FPGA stands for Field Programmable Gate Array, essentially it’s a piece of hardware that can be programmed as many times as the user wants and it can convert or implement any arbitrary equation into the form of the boolean equation, consequently, implement this as combinational and sequential logic. Simply put, an FPGA can be used to implement any logic function. Unlike graphics processing units (GPUs) or ASICs, the circuitry inside an FPGA chip is not hard etched—it can be reprogrammed as needed. This capability makes FPGAs an excellent alternative to ASICs, which require a long development time and a significant investment to design and fabricate.

FPGA-based instances provide access to large FPGAs with millions of parallel system logic cells. You can use FPGA-based accelerated computing instances to accelerate workloads such as genomics, financial analysis, real-time video processing, big data analysis, and security workloads by leveraging custom hardware accelerations. Designers can build a neural network from the ground up and structure the FPGA to best suit the model. FPGAs can offer performance advantages over GPUs when the application demands low latency and low batch sizes.

Compared with GPUs, FPGAs can deliver superior performance in deep learning applications where low latency is critical. FPGAs can be fine-tuned to balance power efficiency with performance requirements.

DPU (Data Processing Unit)

 In a computer architecture CPU has multiple responsibilities such as running your application, performing computations,  and at the same time it plays the role of data traffic controller moving data between GPU, storage, FPGA and others, the CPU is more computer-centric thus came a requirement of data-centric architecture. The new architecture should give resources direct access to the network allowing the task what they do best.

The data processing unit or DPU should take the role of a data traffic controller offloading the CPU from this IO-intensive task but doing it orders of magnitude more efficiently than the CPU, specifically the DPU should be sending and receiving packets from the network encrypting and compressing the immense amount of data around the servers and running firewalls to protect servers against abuse. The DPU should enable heterogeneous compute and storage resources distributed across servers to be pooled to maximise utilization and in doing so reduce the total cost of ownership of the computer and storage resources. The data engines such as the DPUs will enable data centres to reach the efficiencies and speeds necessary to compute large volumes of data and many cloud ETL products provide DPUs in a distributed way to perform the data processing, transformation and loading.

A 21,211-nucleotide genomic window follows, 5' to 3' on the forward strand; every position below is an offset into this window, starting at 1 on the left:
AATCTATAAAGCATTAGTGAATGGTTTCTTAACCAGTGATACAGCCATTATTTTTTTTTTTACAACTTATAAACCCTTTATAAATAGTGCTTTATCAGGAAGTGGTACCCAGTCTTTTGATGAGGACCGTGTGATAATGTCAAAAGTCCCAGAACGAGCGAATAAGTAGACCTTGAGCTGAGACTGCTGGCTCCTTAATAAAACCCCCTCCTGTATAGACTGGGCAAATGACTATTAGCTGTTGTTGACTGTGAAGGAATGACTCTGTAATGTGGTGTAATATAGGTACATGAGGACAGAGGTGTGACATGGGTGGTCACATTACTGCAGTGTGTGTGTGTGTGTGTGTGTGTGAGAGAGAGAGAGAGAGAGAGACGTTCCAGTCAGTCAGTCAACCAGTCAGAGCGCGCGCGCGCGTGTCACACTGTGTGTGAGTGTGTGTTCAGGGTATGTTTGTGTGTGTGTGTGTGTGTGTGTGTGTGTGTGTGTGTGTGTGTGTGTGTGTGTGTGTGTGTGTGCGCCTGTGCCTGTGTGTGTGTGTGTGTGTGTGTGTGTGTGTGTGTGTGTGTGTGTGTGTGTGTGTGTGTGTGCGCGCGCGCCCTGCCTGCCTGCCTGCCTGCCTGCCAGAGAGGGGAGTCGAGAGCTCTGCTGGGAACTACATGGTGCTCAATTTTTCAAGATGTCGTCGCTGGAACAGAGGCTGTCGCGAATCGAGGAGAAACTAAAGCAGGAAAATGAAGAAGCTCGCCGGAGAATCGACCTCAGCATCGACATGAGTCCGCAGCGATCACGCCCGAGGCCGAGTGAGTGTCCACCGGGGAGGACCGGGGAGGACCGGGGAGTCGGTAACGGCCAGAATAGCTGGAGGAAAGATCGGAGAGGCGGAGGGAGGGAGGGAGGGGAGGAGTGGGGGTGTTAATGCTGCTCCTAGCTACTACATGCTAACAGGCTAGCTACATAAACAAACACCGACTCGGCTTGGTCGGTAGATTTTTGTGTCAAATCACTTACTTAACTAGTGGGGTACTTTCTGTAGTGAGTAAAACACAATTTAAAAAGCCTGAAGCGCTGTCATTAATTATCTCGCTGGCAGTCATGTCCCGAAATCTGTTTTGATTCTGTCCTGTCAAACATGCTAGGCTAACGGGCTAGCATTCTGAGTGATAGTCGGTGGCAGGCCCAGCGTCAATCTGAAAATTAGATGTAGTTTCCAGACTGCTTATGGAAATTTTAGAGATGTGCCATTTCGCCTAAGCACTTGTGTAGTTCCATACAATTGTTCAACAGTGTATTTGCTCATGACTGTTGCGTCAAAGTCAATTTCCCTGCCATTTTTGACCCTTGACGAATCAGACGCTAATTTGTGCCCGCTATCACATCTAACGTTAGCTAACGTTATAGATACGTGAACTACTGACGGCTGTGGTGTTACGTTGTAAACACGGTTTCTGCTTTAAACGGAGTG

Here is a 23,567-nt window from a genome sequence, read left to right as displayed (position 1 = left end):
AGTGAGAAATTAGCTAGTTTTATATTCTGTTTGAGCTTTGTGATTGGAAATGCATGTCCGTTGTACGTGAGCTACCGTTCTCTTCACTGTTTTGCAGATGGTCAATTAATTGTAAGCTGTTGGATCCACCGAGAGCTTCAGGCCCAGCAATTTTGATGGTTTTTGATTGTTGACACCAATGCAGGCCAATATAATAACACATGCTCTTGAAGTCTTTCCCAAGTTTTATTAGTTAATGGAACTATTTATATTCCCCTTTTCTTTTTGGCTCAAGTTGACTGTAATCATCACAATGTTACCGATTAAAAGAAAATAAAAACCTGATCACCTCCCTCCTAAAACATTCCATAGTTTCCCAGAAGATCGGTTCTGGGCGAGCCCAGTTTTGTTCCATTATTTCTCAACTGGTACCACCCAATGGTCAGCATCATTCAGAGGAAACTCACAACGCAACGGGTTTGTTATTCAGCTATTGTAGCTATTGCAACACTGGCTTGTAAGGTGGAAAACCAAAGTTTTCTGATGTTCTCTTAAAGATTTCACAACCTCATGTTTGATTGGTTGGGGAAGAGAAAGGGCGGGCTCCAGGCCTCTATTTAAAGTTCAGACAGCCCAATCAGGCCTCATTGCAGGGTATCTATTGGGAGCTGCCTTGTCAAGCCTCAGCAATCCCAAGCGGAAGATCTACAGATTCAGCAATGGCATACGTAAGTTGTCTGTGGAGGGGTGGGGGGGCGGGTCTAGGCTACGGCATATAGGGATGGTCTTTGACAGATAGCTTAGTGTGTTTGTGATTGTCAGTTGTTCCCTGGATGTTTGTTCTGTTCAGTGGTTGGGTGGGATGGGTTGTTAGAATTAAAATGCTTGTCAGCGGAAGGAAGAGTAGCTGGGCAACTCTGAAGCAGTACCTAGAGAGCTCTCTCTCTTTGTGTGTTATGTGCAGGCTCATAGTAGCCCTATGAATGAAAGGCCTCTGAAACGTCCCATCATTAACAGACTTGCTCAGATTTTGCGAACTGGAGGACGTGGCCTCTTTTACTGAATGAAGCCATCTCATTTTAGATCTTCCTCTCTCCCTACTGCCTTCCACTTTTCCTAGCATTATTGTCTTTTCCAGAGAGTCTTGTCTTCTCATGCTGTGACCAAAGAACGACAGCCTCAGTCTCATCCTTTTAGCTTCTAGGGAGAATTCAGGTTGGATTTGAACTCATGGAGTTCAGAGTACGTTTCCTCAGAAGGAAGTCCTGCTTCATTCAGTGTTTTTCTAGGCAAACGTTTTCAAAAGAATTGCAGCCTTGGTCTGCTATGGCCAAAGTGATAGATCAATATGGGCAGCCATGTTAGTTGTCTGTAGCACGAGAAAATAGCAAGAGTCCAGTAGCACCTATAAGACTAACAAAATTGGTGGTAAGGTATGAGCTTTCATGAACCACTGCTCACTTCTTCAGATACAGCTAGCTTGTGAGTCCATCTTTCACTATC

AWS provides an ETL server-less service named AWS glue, AWS glue use DPUs and these DPUs become worker nodes and perform in-memory computations. There are different worker types in AWS Glue.

  • The standard worker : 16 GB memory, 4 vCPUs of compute capacity, and 50 GB of attached EBS storage with 2 Spark executors .
  • G.1X worker : 16 GB memory, 4 vCPUs, and 64 GB of attached EBS storage. (1 Spark executor = 1 DPU)
  • G.2X worker : twice as much memory, disk space, and vCPUs as G.1X worker type. (1 Spark executor =2 DPU).

Key Concepts:

  • Algorithms can be sequential or can be made parallel, some perform well sequentially and some of them perform exceptionally faster with parallel computations.
  • More the CPU core, the more threads available for parallel computations/processing.
  • A single CPU can have multiple cores, hence CPU alone can handle parallel processing until there is a requirement of massively parallel processing more than thousands of threads processed at the same point in time.
  • GPU has thousands of cores and has API like CUDA for programming them for computations.
  • In Distributed computing there can be more than one instance that can have CPUs/DPUs or CPU-GPU or DPU-vCPUs or DPU-vCPUs-GPUs. The data is partitioned and each partition is assigned to each instances / DPUs. Each instance can again do the massive computations parallel using the cores.
  • Distributed computing can be done faster if the memory involves is in-memory (RAM), The apache Spark way. A lot of Cloud providers provide instance for computing massive data in an in-memory parallel-distributed fashion.
  • Distributed computing can be done using lot of memory (HDD/SSD) and less RAM, creating a lot of replicas of partitioned data for fault tolerance and applying MapReduce.

Shrikant Gourh

Senior Consultant at StatusNeo

Add Comment